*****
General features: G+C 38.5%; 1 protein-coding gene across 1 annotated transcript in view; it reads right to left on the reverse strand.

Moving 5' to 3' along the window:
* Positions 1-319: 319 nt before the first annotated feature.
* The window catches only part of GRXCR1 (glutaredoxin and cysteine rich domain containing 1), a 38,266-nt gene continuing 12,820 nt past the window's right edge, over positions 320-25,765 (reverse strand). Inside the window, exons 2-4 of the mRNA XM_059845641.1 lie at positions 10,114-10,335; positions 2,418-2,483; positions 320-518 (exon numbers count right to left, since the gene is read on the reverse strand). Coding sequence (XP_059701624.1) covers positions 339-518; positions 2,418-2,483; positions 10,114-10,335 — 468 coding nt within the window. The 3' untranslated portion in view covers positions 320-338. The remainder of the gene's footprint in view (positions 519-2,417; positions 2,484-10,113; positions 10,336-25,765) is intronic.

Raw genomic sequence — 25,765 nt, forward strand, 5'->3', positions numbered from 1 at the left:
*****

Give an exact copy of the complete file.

General features: G+C 38.5%; 1 protein-coding gene across 1 annotated transcript in view; it reads right to left on the reverse strand.

Moving 5' to 3' along the window:
* Positions 1-319: 319 nt before the first annotated feature.
* The window catches only part of GRXCR1 (glutaredoxin and cysteine rich domain containing 1), a 38,266-nt gene continuing 12,820 nt past the window's right edge, over positions 320-25,765 (reverse strand). Inside the window, exons 2-4 of the mRNA XM_059845641.1 lie at positions 10,114-10,335; positions 2,418-2,483; positions 320-518 (exon numbers count right to left, since the gene is read on the reverse strand). Coding sequence (XP_059701624.1) covers positions 339-518; positions 2,418-2,483; positions 10,114-10,335 — 468 coding nt within the window. The 3' untranslated portion in view covers positions 320-338. The remainder of the gene's footprint in view (positions 519-2,417; positions 2,484-10,113; positions 10,336-25,765) is intronic.

Raw genomic sequence — 25,765 nt, forward strand, 5'->3', positions numbered from 1 at the left: